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Vashon Island Fire & Rescue

Proposition No. 1
Authorizing Restoration of Previous Property Tax Levy Rate

The Board of Fire Commissioners of Vashon Island Fire and Rescue (also known as King County Fire Protection District No. 13) passed Resolution 17-368 concerning the District’s property tax levy rate. If approved, this proposition would allow the District to restore its previously voter-approved tax levy rate of $1.50 per $1,000 of assessed valuation in 2017 for collection in 2018. The 2018 levy amount would be the base upon which annual increases of up to 6% (but not to exceed a rate of $1.50) would be computed for the succeeding five years (2019 – 2023). The 2023 levy amount would be used for computing the limitations for subsequent levies as allowed by Chapter 84.55 RCW and as provided in Resolution 17-368. Should this proposition be approved?



Vashon Island Fire & Rescue responded to the community’s requests for emergency medical care, fire suppression, rescue, and service 1,617 times last year.  The call volume has increased by 2.5 times since the last levy lid lift.  However, while firefighters are responding to more calls, the voter approved $1.50 fire levy has been reduced to $0.93 due to 1% limitations.   This measure would restore the levy rate to $1.50 per $1,000 of assessed value for 2018 and then apply a limit factor of 6% in the succeeding five years.

Revenue raised by this measure provides funding for fire protection, fire suppression, fire prevention and other services.  It will help the Department keep up with increased service demand and continue to provide a high level of service to the community.

If approved, this measure authorizes Vashon Island Fire & Rescue to restore the levy to $1.50 per $1,000 of assessed property value as approved by voters. It would allow the levy dollar amount to increase by up to 6% in the succeeding five years, but the rate cannot exceed $1.50 even if properties increase in value.  The dollar amount of the levy in 2023 would be used to calculate future levy increase limits.

You take for granted that help will come when you call 9-1-1. But our fire and rescue service is in financial crisis. Quoting Chief Charlie Krimmert: “The costs of the services we provide are more than the revenues we take in. We are about to run out of money.”

Vashon said yes to VIFR’s last tax request 27 years ago. Today, your yes vote restores the $1.50 levy we voted back then. It adds 71 cents a day to an average household tax bill.

VIFR is our island’s 24 hour emergency medical, fire and rescue service. But in the last 27 years, help calls soared from 600+ per year to 1,600+. Four times a week all our on-duty responders are totally committed, leaving no responders for another emergency. Help from the mainland is at least an hour away.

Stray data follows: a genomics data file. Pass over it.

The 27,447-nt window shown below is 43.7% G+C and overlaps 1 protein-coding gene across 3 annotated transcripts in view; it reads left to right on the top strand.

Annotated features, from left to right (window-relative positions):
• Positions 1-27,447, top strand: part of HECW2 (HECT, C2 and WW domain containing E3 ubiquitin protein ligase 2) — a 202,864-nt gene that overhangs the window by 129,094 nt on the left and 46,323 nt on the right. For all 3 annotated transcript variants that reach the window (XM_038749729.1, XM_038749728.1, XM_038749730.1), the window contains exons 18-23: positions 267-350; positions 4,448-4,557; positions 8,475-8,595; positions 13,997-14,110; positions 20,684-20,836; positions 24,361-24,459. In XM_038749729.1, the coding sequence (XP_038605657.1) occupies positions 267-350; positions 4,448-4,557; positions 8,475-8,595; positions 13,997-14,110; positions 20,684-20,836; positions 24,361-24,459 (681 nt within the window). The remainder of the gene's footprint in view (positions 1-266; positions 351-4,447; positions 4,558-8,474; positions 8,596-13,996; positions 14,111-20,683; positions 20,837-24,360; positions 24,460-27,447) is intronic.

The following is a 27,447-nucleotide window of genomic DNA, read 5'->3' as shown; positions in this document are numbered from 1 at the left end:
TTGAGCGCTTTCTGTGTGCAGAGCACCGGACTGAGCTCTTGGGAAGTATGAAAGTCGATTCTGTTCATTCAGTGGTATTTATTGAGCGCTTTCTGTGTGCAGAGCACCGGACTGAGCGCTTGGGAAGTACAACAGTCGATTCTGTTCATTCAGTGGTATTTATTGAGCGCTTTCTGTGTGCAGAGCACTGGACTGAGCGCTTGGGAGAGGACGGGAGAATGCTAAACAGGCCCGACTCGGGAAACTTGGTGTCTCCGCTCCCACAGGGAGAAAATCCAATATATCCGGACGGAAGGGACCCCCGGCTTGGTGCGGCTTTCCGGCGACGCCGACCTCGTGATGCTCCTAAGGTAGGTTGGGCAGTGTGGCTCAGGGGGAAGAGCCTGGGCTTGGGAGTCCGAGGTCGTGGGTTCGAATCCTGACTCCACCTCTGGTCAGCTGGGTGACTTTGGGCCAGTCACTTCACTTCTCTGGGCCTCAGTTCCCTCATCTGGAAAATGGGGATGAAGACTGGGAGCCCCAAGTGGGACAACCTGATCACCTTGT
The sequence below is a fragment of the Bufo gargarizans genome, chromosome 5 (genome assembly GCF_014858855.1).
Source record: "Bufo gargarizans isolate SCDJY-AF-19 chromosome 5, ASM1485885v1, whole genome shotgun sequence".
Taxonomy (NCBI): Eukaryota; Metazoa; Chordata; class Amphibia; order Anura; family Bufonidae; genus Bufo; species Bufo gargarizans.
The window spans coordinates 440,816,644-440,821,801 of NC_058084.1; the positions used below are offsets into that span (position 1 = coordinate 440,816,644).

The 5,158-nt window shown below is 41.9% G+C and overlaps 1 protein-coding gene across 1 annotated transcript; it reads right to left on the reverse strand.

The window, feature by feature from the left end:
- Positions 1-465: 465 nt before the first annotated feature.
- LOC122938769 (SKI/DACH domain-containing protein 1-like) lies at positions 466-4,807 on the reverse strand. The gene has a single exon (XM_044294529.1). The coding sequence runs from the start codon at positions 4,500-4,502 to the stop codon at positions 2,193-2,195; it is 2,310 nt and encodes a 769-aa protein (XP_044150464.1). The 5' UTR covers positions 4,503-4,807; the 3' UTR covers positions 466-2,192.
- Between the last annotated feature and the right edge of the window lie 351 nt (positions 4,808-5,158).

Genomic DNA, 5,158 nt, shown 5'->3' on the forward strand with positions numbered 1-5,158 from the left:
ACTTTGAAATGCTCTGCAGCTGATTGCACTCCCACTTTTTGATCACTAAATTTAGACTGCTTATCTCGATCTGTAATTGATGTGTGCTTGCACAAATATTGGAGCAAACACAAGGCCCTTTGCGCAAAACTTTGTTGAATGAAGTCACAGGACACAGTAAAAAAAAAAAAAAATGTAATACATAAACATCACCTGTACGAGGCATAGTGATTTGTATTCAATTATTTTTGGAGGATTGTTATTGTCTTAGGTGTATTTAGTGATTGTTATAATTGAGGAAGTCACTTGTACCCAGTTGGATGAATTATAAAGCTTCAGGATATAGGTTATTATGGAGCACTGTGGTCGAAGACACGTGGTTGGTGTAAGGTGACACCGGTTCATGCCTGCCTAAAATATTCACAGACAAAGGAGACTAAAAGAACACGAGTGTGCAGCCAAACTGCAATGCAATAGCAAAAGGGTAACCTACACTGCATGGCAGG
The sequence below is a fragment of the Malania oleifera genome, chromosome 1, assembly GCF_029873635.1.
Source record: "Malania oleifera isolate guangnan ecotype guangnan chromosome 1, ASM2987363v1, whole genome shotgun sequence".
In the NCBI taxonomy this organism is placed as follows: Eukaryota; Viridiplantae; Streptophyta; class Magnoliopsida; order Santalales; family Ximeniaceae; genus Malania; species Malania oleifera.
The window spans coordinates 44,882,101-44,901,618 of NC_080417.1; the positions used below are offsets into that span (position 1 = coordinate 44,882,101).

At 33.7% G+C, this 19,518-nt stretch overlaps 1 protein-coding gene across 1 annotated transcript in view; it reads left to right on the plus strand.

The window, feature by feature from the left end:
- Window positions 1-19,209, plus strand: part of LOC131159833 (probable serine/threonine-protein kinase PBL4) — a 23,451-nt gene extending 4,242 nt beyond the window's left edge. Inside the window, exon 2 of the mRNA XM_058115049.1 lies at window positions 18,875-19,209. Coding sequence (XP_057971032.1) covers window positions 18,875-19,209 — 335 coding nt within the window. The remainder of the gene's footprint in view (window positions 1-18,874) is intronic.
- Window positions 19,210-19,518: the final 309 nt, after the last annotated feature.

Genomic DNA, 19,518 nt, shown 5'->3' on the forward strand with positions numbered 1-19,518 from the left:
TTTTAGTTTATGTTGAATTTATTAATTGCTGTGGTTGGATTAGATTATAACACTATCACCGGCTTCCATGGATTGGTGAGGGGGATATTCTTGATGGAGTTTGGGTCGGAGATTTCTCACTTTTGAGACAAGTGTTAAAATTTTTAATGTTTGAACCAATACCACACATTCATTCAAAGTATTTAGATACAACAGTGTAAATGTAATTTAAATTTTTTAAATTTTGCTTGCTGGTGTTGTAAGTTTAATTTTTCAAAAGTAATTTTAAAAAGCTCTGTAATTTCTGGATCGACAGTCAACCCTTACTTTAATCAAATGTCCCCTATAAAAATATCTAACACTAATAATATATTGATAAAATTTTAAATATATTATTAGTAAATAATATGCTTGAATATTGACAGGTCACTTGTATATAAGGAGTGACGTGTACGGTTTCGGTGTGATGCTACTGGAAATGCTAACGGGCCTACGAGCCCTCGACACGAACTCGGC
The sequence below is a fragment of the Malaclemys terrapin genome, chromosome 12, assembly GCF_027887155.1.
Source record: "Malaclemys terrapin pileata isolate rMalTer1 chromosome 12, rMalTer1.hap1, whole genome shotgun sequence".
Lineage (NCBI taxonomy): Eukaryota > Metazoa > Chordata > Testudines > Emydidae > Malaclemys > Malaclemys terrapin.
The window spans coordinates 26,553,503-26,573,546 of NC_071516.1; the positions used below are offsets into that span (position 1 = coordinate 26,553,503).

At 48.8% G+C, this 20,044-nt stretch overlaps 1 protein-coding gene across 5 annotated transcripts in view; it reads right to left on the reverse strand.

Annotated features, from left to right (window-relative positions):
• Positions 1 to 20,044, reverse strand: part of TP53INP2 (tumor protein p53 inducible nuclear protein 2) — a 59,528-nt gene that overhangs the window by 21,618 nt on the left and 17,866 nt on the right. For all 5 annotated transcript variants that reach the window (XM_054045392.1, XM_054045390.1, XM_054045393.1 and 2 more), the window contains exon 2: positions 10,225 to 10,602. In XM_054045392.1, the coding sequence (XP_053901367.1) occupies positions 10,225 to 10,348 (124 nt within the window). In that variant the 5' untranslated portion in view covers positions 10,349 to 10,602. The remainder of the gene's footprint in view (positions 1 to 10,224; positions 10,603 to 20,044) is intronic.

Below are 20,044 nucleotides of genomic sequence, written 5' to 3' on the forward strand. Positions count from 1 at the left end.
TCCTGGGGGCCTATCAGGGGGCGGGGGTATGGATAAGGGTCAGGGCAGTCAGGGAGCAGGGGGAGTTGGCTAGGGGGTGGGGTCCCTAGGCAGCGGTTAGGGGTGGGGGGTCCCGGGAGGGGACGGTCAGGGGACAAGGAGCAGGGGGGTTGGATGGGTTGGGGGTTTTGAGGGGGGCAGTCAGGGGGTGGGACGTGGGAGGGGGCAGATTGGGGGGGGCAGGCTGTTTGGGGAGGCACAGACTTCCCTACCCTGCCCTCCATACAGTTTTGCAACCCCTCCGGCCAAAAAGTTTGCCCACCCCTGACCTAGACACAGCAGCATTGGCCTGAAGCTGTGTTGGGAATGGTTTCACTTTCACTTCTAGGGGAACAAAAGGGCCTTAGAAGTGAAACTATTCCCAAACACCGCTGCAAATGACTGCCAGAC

A no vote means VIFR suffers another $1 million+ shortfall in 2018. Staff will be cut, ambulances and engines will go without maintenance; fire stations sold; all reserves exhausted.

A yes vote adds responders and banks reserve funds to replace VIFR’s worn out engines and ambulances.

Your yes vote means responders will continue to come when you call for help.

Hard to understand our Fire District.  In 2016, staff said they would lose $400,000 when paramedic services moved to King County.  Now suddenly they are down $1.2 million.  They claim not enough responder staff, but medical calls are only up a little and fire calls are down.  Staff said driving patients off-Island takes three hours, so they began charging for transport, raising $300,000 for 24 part-time staff so full-time responders can stay on-Island.  But now they say doubling staff is not enough.  They complain of volunteer turnover, but established a training program for future professional firefighters which guarantees they will leave for paying jobs.  Response equipment is old and broken and fire stations need repair, they say, but these are long-term capital problems, and they plan to sell rarely used stations.

Nothing much has changed on the Island.  The population has only grown 4% since 2010.

Next year, our property taxes will dramatically go up for education.  The Fire District wants to add more by asking the maximum allowed and the right to another 6% annually.  Responders care about our Island and do a good job, but please vote no until the Fire District matches the facts to their requests.

VIFR has the lowest total tax rate of all 28 King County fire districts. Even the restored $1.50 rate raises it only to mid-range. It’s been 27 years since VIFR asked the island for a tax increase. Since then, help calls soared 270%, driving up costs. For years, VIFR made ends meet by draining reserves to meet rising demand but all reserves will be exhausted next year. A yes vote merely restores the 1990 rate.

Submitted by: Rick Wallace, Melinda Powers, Gary Koch,

The Fire District wants the maximum tax increase without offering details.  Remember buying the ladder fire truck, used more for decorating Christmas trees than fighting fires.  Calls have gone up the last 27 years, but the District has also hired 12 full-time responders.  Our property value grew 17% this year, so the real dollar levy cost will be greater than $259.  Some increase might be reasonable, but let’s consider actual needs.   “The sky isn’t falling.”

Submitted by: Alice Larson,

 Simple majority (RCW 84.55.050)

For questions about this measure, contact: Charles H. Krimmert, Fire Chief, (206) 463-2405 ext. 311,

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